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Multiple Facets of Estrogen Receptor in Human Breast Cancer

  • Leigh C. Murphy
  • Etienne Leygue
  • Helmut Dotzlaw
  • Amanda Coutts
  • Biao Lu
  • Aihua Huang
  • Peter H. Watson
Part of the Contemporary Endocrinology book series (COE)

Abstract

Estrogen is a major regulator of mammary gland development and function, and affects the growth and progression of mammary cancers (1,2). In particular, the growth responsiveness of breast cancer (BC) cells to estrogen is the basic rationale for the efficacy of the so-called endocrine therapies, such as antiestrogens. Estrogens mediate their action via the estrogen receptor (ER), which belongs to the steroid/thyroid/retinoid receptor gene superfamily (3). The protein products of this family are intracellular, ligand-activated transcription factors regulating the expression of several gene products, which ultimately elicit a target tissue-specific response (4). Indeed, ER, together with progesterone receptor (PR), expression in human breast tumors, are important prognostic indicators, as well as markers of responsiveness to endocrine therapies (5, 6). However, although the majority of human BCs are thought to be initially hormone-responsive, it is well appreciated that alterations in responsiveness to estrogen occurs during breast tumorigenesis. During BC progression, some ER-positive BCs are de novo resistant to endocrine therapies, and of those that originally respond to antiestrogens, many develop resistance. This progression from hormonal dependence to independence is a significant clinical problem, because it limits the useful of the relatively nontoxic endocrine therapies, and is associated with a more aggressive disease phenotype (7). This occurs despite the continued expression of ER, and often PR (8,9). The ER is pivotal in estrogen and antiestrogen action in any target cell, but the nature of the ER is clearly multifaceted.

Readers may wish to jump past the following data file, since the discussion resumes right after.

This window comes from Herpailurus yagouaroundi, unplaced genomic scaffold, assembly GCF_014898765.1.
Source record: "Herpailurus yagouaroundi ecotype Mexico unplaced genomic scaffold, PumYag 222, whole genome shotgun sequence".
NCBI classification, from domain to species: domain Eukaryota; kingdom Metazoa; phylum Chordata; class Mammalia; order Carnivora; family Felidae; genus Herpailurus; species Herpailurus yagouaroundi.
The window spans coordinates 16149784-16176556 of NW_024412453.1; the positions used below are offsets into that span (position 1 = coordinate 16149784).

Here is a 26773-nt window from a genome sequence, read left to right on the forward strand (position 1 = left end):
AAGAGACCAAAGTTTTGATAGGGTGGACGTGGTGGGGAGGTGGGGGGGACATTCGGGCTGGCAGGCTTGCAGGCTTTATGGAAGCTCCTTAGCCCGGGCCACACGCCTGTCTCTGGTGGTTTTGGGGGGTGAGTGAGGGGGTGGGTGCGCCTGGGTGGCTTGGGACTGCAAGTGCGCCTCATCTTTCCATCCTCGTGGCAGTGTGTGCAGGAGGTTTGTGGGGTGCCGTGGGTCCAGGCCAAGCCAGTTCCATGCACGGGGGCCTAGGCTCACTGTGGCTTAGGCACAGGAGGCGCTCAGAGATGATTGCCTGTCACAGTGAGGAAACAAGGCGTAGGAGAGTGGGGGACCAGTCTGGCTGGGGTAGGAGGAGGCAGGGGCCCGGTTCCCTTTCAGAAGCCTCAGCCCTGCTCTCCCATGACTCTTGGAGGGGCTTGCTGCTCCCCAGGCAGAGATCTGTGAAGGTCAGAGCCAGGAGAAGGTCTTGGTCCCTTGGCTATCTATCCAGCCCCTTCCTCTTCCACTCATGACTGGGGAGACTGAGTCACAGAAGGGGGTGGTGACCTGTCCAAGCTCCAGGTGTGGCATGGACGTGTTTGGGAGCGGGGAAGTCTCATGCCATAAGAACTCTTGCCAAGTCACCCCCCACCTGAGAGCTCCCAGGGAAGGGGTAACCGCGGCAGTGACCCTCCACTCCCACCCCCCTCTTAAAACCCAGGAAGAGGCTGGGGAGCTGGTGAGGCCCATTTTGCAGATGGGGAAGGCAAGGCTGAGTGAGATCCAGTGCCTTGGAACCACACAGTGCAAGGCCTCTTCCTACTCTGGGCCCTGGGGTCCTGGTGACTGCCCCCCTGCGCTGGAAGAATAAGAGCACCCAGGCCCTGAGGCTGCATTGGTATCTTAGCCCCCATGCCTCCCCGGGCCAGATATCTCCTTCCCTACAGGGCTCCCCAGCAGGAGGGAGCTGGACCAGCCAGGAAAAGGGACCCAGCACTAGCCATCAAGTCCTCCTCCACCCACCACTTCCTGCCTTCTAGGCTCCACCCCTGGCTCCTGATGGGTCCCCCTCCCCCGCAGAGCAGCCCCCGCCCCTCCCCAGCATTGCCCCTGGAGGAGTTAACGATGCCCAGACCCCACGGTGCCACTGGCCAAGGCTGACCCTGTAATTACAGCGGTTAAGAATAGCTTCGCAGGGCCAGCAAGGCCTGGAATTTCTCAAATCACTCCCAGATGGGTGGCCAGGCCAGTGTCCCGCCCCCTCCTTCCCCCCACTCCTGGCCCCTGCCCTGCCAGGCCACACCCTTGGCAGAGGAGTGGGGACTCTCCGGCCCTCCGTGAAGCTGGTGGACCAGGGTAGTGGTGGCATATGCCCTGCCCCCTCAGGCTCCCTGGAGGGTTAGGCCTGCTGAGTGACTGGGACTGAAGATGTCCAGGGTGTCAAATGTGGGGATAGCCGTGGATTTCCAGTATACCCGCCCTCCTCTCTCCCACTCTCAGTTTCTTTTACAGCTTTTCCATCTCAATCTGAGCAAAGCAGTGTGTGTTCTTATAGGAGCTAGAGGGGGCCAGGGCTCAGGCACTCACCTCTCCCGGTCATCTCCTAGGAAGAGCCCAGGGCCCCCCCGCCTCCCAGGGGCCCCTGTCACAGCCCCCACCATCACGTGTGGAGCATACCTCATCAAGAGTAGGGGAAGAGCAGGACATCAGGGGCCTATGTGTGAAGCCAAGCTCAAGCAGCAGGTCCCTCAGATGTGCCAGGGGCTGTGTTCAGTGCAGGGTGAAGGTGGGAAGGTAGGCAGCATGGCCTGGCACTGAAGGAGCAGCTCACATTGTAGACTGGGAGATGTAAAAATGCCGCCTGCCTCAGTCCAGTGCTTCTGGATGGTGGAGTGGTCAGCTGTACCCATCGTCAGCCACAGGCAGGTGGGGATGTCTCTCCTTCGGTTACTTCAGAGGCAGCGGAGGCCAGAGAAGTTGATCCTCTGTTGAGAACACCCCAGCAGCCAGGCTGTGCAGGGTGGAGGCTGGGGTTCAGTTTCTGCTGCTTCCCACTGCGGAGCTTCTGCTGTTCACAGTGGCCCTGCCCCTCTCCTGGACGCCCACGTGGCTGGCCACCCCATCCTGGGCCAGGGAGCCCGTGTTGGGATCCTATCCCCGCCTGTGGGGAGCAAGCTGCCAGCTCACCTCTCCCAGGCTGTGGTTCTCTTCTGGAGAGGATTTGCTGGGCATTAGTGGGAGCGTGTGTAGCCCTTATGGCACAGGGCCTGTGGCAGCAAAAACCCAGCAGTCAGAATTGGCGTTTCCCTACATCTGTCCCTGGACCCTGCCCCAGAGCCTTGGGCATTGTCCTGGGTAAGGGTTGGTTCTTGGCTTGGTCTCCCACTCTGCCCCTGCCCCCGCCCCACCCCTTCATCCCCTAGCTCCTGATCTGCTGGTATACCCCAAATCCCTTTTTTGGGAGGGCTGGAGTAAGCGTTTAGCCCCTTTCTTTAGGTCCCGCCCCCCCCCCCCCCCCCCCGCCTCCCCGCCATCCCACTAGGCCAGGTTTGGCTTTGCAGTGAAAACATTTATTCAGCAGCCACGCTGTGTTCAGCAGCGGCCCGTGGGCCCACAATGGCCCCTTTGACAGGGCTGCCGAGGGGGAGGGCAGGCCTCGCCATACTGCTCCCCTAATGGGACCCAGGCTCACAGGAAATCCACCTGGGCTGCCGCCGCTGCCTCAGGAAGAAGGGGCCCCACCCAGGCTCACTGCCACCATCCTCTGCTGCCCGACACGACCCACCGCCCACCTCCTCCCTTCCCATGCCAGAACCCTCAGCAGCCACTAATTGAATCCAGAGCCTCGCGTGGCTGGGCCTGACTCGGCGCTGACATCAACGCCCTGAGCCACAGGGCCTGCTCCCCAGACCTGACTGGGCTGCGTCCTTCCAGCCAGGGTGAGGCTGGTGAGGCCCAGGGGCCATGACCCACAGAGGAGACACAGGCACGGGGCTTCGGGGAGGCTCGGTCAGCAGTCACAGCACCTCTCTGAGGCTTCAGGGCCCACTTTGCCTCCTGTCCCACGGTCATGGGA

Keywords

Estrogen Receptor Human Breast Tumor Human Breast Tissue Breast Tumorigenesis Human Estrogen Receptor 
These keywords were added by machine and not by the authors. This process is experimental and the keywords may be updated as the learning algorithm improves.

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Copyright information

© Humana Press Inc., Totowa, NJ 2000

Authors and Affiliations

  • Leigh C. Murphy
  • Etienne Leygue
  • Helmut Dotzlaw
  • Amanda Coutts
  • Biao Lu
  • Aihua Huang
  • Peter H. Watson

There are no affiliations available

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